Almost a decade before the debut of Suzanne Collins' novel, "The Hunger Games," a Japanese book and its film adaptation depicted a dystopian society in which teenagers were deposited in an isolated outdoor setting to battle to the death for the cameras.
Dubbed "the most controversial book of the century" by Japanese publicists, author Koushun Takami's "Battle Royale" appeared in 1999. The bloody film version arrived a year later, and became a box-office sensation in Japan, where — unlike the PG-13 filmization of "The Hunger Games," which can be viewed by a ticket-buyer of any age in America — it was restricted to moviegoers 15 and older.
The movie was condemned by some members of the Japanese legislature as being crude and harmful to minors. The outrage increased its notoriety, and it became an almost instant cult classic internationally, although it received no legitimate distribution in America. In 2009, Quentin Tarantino (who else?) named it his favorite film since 1992, the year his directorial career began with "Reservoir Dogs"; the mace-wielding lethal schoolgirl in "Kill Bill — Vol. 1" is almost a direct lift from "Battle Royale."
Timed to ride the killer-teen coattails of "The Hunger Games," "Battle Royale" last week made its long overdue official North American home video debut via Anchor Bay Entertainment. The movie is available via digital download, as a "Battle Royale Director's Cut" DVD or Blu-ray, or as part of a four-disc DVD or Blu-ray "Battle Royale: The Complete Collection" box set.
The "Complete Collection" includes the 113-minute theatrical release and 122-minute "director's cut" versions of Kinji Fuakasku's "Battle Royale"; the less impressive, terrorism- inspired 2003 sequel, "Battle Royale II: Requiem," credited to veteran Japanese action helmer Kinji Fukasaku but completed by his son, Kenta Fukasaku; and a "special features" disc that includes more than two hours of trailers, documentaries and so on.
In press conference footage on the bonus disc, Fukasaku describes "Battle Royale" as a film that "connected to the firsthand experience of death and annihilation I had at age 15 during the Second World War." Perhaps that's why the movie is more violent and cynical and sardonic than director Gary Ross' film version of "The Hunger Games," which is motivated by the tough, hopeful idealism of its determined young heroine, Katniss Everdeen (Jennifer Lawrence). Unlike Collins and Ross, Fukasaku, the director of numerous samurai and yakuza films (not to mention the 1968 monster movie known in the U.S. as "The Green Slime"), seems to believe ruthlessness is mankind's natural inclination, not an aberration.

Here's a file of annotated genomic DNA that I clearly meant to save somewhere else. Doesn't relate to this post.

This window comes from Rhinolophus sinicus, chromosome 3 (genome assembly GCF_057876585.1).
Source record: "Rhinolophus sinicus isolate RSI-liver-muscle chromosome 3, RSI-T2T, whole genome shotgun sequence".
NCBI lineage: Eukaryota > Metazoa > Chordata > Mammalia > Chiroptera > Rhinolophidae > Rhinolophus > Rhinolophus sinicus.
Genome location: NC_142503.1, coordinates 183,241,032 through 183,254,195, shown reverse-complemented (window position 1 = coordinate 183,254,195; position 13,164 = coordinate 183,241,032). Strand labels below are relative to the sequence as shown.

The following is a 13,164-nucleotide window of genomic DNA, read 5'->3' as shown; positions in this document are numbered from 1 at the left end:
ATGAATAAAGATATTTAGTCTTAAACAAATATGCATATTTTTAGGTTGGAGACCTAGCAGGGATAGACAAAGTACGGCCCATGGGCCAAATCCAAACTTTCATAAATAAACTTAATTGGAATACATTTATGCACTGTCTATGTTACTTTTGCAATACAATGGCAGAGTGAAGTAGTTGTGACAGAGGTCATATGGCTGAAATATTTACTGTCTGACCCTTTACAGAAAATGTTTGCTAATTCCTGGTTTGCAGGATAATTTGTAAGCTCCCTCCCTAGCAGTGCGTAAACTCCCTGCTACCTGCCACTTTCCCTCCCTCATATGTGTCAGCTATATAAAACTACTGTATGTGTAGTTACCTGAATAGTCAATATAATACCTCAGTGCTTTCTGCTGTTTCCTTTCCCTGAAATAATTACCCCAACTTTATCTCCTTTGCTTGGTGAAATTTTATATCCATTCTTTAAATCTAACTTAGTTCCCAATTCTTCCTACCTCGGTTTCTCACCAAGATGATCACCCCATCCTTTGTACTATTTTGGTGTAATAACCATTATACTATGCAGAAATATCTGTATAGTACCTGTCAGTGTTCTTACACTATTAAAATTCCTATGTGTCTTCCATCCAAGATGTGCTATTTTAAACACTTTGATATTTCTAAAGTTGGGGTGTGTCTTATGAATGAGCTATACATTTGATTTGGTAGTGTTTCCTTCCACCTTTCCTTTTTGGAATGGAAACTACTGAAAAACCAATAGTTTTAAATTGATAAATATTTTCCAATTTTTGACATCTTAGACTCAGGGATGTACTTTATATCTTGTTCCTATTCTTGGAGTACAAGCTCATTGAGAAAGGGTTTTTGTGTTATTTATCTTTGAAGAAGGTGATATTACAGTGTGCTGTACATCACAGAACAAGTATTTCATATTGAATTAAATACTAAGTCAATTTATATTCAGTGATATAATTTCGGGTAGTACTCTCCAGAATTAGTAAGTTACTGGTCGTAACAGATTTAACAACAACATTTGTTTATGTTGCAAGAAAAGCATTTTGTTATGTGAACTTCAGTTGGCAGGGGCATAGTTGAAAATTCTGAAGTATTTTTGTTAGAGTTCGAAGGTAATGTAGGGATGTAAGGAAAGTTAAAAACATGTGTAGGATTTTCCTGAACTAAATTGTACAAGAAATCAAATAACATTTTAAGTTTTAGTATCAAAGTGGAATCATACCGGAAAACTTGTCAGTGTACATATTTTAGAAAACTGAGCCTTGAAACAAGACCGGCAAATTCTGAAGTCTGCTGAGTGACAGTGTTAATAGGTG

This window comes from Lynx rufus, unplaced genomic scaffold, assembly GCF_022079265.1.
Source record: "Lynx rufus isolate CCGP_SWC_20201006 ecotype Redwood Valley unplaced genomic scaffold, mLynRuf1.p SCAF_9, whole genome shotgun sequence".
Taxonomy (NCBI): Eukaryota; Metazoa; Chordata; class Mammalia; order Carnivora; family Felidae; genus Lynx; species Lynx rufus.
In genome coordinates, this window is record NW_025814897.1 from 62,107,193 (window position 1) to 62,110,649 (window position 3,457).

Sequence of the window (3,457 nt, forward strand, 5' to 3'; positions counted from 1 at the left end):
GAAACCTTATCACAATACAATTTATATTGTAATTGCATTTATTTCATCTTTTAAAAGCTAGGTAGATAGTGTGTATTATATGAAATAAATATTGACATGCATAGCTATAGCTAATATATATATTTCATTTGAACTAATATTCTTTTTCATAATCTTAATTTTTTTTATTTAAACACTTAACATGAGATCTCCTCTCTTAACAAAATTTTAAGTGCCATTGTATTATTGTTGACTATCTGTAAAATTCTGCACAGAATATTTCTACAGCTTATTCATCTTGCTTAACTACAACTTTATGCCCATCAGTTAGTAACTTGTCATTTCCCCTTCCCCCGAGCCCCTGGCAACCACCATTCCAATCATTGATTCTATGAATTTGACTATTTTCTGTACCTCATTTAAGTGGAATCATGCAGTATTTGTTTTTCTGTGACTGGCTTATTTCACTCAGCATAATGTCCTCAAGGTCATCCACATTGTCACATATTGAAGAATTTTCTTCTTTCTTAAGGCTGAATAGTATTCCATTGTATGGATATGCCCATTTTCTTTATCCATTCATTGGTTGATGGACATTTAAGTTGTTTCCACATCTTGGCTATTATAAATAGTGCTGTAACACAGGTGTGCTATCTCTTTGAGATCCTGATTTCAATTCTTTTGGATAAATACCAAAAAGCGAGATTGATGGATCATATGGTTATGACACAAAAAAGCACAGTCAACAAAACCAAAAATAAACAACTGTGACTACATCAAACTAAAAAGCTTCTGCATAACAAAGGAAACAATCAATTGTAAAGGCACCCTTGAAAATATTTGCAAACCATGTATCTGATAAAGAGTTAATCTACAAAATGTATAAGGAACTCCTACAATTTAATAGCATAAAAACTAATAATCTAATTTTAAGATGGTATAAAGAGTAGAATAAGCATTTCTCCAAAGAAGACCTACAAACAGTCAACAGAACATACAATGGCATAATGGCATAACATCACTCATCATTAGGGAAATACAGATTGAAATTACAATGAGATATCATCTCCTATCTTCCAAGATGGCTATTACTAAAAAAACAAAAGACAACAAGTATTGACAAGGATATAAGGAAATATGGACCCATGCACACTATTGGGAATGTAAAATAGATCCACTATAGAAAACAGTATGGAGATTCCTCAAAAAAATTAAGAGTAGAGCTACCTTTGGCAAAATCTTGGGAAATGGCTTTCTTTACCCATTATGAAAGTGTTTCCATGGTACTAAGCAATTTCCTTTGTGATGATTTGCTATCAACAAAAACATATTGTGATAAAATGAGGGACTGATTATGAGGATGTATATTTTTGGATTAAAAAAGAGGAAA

If "The Hunger Games" views events more or less through Katniss' eyes, "Battle Royale" is more diffuse, and makes no real effort to develop a convincing future society. The filmmakers present only what information is necessary to support their simple premise, a sort of "The Most Dangerous Game" rewrite for the manga generation.
"Battle Royale" takes place after the passage of "the Millennium Educational Reform Act," at a time of 15 percent unemployment, when "adults had lost all confidence" and had begun "fearing the youth." The focus is on 42 middle-school students who are essentially kidnapped during a class trip, transported to an uninhabited island, equipped with unremovable explosive collars, and told they have three days to kill one another until only one survivor is left, who will be feted on national TV as the survivor of the "Battle Royale" competition.
With such a large cast (each death is counted down via an onscreen graphic), the characterizations are sketchy, but vivid. In their increasingly disheveled school uniforms, the kids are like parodies of various teenage types: the "bad" girl, the nerds, the juvenile delinquent, and so on. As they poison, shoot and slice each other among the trees, rocks and abandoned buildings of the island, they seem to be working out longstanding campus rivalries and crushes.
Unlike "The Hunger Games," "Battle Royale" wastes little time before devoiting itself to action-adventure. The set pieces are dynamic, composed and edited with a neatness that is missing from the shaky-camera esthetic Ross brings to "The Hunger Games." Fukasaku's mastery is perhaps most evident in the film's "lighthouse" sequence, which degenerates in mere minutes from cutesy schoolgirl banter to paranoid mass murder.
Even the prebattle scenes are scary: The teacher who tells the kids the rules of the game is played by Beat Takeshi, himself a master director (under his real name, Takeshi Kitano) of bloody gangster movies. When a student speaks out of turn, he throws a dagger into her head.
The teacher's world-weary presence confirms that the film — unlike "The Hunger Games" — is as much an adult as a teen fantasy, even if it sympathizes with its young victims. "The country is now good for nothing," the teacher says, exasperated by the wildness of what a sitcom grouch might call "kids today." Even so, the film's energy and inventiveness shame the efforts of directors decades younger than Fukasaku, who died at age 72 in 2003, six months before the Japanese release of his final film, "Battle Royale II," actually helmed mostly by his son, when the elder Fukasaku died during shooting.